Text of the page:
But Hollywood always screws up the source material, don't they? I wonder though, do you think that the Chenery family viewed Mr. Martin as a threat? Or is it just pure Hollywood?
Not that I was ever aware of, Harry. I didn't know the Chenerys very well, but the times that I did meet them, they always seemed like gracious people who had an abiding love for the sport, which is a far cry from most of the owners these days. I don't think they were friendly with the Martins or the Sommers, but they were always cordial.

If there was a gruff character in the cast, it was definitely Lucien Laurin, Secretariat's trainer. I didn't know him very well, but knew his son Roger much better. Roger was one of the coolest cats on the backstretch, and showed up every morning looking like a movie star in his BMW 6 Series coupe. My favorite Roger moment? When he was interviewed about retiring by Jim McKay with John Galbreath (Owner of Darby Dan farm, and mastermind of the BC) before the inaugural Breeders' Cup Juvenile in 1984. Asked why he was retiring so young, Roger managed to say "Fifty (his age at the time) is an old man in this game" with a straight face, while standing between two guys who were older than the hills at the time.

Then his horse went out and did this.


The horse he ran down won the Kentucky Derby the next year, on the lead the entire way. I'll never forget it!
 

gilded

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"I don't think they were friendly with the Martins or the Sommers, but they were always cordial."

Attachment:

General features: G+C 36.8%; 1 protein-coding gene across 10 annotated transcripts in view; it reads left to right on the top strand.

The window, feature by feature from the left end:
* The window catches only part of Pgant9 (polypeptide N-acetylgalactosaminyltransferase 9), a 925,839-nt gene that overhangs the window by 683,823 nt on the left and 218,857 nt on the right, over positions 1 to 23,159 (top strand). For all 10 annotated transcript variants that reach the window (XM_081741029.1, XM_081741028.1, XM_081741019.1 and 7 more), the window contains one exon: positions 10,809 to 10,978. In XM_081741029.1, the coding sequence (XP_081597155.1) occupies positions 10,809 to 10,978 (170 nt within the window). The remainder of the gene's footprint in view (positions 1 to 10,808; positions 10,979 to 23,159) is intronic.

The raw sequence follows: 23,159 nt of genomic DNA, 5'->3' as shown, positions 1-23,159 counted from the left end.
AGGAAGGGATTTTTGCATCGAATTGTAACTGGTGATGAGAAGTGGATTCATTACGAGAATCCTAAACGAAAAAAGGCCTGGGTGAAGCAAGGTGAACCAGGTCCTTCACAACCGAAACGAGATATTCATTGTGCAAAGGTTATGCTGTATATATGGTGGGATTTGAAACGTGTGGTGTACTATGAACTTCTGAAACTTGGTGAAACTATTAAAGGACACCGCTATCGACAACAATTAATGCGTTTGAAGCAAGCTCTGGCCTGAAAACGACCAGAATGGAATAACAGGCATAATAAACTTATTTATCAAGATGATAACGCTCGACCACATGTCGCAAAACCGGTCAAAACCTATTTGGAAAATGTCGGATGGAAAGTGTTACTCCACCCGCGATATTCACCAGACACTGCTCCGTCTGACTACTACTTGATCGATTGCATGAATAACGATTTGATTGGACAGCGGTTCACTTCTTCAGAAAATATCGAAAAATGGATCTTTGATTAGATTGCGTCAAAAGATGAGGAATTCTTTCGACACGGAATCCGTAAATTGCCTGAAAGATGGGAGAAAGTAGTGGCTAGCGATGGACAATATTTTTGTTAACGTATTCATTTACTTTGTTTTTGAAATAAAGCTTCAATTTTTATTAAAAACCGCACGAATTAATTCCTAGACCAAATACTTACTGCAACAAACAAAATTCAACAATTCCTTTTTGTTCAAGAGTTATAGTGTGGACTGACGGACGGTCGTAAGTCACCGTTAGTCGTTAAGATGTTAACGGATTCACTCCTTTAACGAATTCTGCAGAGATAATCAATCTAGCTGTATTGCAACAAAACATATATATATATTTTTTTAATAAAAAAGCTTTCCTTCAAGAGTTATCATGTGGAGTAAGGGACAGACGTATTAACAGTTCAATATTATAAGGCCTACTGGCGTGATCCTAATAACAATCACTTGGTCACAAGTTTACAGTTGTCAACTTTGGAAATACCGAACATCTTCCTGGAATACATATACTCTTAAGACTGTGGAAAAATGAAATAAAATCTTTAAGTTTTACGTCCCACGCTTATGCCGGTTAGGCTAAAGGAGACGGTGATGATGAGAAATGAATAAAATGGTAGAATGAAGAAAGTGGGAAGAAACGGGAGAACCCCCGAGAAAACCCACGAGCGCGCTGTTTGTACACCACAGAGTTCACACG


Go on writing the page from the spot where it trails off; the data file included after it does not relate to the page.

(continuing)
Cordiality can hide a host of feelings, Sandy mon'.
 

twocorgis

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"I don't think they were friendly with the Martins or the Sommers, but they were always cordial."

Cordiality can hide a host of feelings, Sandy mon'.
I'm well aware of that Harry, but it was a different era then. These days, the gloves would just be off. At least back then, they had some sense of decorum and respect for the game. Almost all of that is long gone these days, and not just in thoroughbred racing, either.
 

CA-35

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....... Sham, who was Secretariat's main rival (he did get close to him a few times), and ran in all three Triple crown races against him, eventually being distanced in the Belmont Stakes. It's a shame, because he would have been a champion, and perhaps even a Triple Crown winner if he had been born at any other time.
Spot on Sandy. Timing and leverage. Sham, at any other time would have been a champion if it had not been for Secretariat. Phil Michelson at any other time would have been a multi-major winner but he ran into Tiger Woods, Peyton Manning may have won 6 Superbowls had it not been for a skinny kid named Tom Brady. Life is full of stories like that.